Dedicated to reviews and news of music for film, TV and games

Thursday, August 13, 2009


Music by Christopher Lennertz & various artists
Nettwerk 0 6700 30865 2 3 (US)
12 Tracks 47:21 mins

Christopher Lennertz is currently one of my favourite game music composers, having written fine scores for a couple of James Bond games, Gun, Godfather II, The Simpsons and some of the Medal of Honor series. But his talents don't stop there, as his music for the popular TV series Supernatural has earned him an Emmy nomination and he's also been very active on the big screen, with enjoyable offerings for the likes of The Comebacks, Alvin & the Chipmunks and Meet the Spartans. His latest cinematic offering is for the romantic dramedy Adam, written and directed by Max Mayer, which stars Hugh Dancy as the title character, who is afflicted by Asperger's Syndrome, a high functioning form of autism, and his relationship with a young woman, played by Rose Byrne.
Rather than utilising orchestra, Lennertz instead has scored the picture for a small ensemble of guitar, upright piano, cello, bass, drums, mellotron, marimba, celeste, and a bansuri (Indian bamboo flute. For the more romantic scenes, a small six-piece string section has been added; and to represent Adam's love of astronomy, the composer uses some experimental techniques to create a somewhat otherworldly feel, and unusual and unsettling organic sounds for Adam's terrifying episodes caused by his condition.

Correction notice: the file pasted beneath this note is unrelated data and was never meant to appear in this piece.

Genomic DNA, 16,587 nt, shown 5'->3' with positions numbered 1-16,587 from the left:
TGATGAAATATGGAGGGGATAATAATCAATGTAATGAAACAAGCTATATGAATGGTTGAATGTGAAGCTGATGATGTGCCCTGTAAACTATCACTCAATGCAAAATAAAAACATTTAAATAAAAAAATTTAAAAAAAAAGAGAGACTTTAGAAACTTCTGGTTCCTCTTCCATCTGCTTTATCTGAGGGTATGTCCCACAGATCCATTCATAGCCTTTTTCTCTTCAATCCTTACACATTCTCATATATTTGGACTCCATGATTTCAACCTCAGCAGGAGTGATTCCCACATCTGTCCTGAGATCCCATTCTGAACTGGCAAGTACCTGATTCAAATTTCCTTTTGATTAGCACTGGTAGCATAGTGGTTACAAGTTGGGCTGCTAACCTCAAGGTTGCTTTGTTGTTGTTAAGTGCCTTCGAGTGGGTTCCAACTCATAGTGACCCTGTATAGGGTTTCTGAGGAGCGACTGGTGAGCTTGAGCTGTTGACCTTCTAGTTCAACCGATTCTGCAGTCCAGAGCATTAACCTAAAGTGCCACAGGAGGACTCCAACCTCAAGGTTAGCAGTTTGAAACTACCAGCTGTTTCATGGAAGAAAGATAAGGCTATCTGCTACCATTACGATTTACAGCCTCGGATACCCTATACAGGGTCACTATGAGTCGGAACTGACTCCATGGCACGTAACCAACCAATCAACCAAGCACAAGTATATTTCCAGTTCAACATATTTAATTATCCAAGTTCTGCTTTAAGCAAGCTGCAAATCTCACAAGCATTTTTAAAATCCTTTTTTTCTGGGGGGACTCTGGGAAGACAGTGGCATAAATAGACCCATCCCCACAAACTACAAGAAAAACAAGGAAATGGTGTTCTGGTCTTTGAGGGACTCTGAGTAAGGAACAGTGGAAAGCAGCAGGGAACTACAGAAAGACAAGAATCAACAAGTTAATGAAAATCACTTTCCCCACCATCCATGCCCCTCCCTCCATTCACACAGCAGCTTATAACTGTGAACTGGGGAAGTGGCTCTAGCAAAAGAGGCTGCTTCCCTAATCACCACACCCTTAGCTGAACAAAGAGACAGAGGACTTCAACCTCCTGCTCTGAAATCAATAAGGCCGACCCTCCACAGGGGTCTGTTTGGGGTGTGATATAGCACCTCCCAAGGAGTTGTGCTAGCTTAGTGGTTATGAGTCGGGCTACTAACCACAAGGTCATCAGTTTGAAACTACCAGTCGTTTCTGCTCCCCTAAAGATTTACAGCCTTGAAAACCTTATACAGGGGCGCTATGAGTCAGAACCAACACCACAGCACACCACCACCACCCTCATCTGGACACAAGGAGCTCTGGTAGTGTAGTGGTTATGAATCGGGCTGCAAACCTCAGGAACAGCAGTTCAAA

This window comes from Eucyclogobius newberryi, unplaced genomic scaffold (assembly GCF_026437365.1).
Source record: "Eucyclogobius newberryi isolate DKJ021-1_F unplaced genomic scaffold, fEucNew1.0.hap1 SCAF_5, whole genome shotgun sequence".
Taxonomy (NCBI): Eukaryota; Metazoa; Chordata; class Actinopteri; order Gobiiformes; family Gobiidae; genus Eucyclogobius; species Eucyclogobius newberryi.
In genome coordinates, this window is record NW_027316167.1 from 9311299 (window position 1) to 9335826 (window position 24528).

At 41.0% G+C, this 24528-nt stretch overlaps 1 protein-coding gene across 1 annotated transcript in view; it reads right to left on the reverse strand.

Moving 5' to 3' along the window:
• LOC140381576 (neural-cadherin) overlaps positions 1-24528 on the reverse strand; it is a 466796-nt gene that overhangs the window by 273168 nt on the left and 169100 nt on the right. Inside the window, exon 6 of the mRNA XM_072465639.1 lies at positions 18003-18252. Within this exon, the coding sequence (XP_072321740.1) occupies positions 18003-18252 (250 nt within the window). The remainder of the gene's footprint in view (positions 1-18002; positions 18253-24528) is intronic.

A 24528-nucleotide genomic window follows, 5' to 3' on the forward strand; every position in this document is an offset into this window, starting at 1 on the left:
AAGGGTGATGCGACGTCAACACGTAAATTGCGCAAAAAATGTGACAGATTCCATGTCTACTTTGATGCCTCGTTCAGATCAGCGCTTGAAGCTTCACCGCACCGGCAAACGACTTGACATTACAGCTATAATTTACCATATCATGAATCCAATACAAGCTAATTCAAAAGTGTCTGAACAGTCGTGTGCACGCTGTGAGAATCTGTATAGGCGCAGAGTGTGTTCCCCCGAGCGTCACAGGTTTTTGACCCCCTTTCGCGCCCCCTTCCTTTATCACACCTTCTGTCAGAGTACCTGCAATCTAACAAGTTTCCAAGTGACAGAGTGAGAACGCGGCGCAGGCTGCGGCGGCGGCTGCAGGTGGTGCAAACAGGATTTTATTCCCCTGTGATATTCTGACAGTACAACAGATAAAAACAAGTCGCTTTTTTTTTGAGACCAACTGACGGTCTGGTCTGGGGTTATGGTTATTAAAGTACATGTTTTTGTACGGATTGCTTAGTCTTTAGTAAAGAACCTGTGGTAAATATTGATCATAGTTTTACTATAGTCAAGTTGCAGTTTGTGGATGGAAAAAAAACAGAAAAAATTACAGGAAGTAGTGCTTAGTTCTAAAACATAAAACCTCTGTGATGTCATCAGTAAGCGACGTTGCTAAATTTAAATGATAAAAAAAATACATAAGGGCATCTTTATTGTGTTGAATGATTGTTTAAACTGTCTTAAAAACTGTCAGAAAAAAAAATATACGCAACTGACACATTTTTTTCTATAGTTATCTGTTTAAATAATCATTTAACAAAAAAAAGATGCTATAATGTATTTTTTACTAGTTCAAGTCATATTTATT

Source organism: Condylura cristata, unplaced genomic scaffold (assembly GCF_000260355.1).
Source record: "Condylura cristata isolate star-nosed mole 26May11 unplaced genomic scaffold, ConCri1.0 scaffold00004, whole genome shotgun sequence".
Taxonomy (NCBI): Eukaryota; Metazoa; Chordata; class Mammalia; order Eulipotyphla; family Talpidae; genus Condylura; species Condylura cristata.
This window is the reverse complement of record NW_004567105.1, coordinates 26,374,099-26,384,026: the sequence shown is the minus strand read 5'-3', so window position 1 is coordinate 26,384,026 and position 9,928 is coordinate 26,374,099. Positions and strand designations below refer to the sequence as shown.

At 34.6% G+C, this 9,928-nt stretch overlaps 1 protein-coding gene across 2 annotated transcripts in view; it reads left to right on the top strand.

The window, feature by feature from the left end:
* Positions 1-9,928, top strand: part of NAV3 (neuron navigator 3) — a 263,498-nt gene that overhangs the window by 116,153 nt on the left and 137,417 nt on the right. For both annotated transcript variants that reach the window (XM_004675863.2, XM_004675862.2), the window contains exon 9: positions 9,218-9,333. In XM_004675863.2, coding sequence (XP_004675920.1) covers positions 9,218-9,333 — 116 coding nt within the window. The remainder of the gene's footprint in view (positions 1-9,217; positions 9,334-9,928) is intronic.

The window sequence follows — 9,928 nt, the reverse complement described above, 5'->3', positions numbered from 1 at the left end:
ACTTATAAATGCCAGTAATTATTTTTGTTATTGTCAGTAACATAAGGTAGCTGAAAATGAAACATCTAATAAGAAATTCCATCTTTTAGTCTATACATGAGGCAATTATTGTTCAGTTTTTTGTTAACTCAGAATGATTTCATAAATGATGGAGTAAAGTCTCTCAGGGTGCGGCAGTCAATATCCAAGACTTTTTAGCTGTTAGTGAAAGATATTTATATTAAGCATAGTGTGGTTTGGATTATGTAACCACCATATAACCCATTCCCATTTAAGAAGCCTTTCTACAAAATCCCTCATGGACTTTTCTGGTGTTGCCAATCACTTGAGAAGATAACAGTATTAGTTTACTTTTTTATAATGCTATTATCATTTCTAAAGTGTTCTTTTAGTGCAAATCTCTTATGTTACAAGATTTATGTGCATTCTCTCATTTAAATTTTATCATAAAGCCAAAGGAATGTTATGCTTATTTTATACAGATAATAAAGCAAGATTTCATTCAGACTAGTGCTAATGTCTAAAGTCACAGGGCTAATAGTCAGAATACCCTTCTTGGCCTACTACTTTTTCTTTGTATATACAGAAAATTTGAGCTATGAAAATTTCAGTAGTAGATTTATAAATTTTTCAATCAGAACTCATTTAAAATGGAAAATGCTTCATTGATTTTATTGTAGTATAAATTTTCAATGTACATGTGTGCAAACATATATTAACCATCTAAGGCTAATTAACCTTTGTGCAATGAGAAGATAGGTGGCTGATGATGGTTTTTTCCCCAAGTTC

There's obviously good deal more score in the film than is included on the soundtrack album, where only 5 cues, totalling just under 25 minutes, are given over to Lennertz's music, the other 7 being songs by a variety of artists, whose names mean absolutely nothing to me. Some of them are quite easy on the ear, but none of them remarkable. As for the score tracks, they are described as "Score Medleys" and seem to concentrate on the more melodic, romantic side of the score, with little or none of the experimental music described above featuring. They commence with "Prologue Main Theme," at the heart of which is a simple, straightforward little melody, carried by guitar and piano. The "Planetarium Suite" opens optimistically on piano, before settling into a romantic guitar-lead mood, which carries one warmly to the end of the cue. "Courtroom Suite" continues in the same easy, guitar-lead mood, with cello and piano notably contributing to the mix. "Adam's Journey" is initially quite hesitant, but soon gains purpose and flows optimistically to its conclusion. The final cue, "Reflection," touches on much of what's gone before, including of course the main theme to provide a satisfying ending.
Whilst it obviously would have been favourite to have a complete representation of Lennertz's score for the film, for myself, coming from a predisposition toward melody, the material chosen for this album I find eminently suitable to my tastes and, if you too like gentle, melodic music, you can't go far wrong here.


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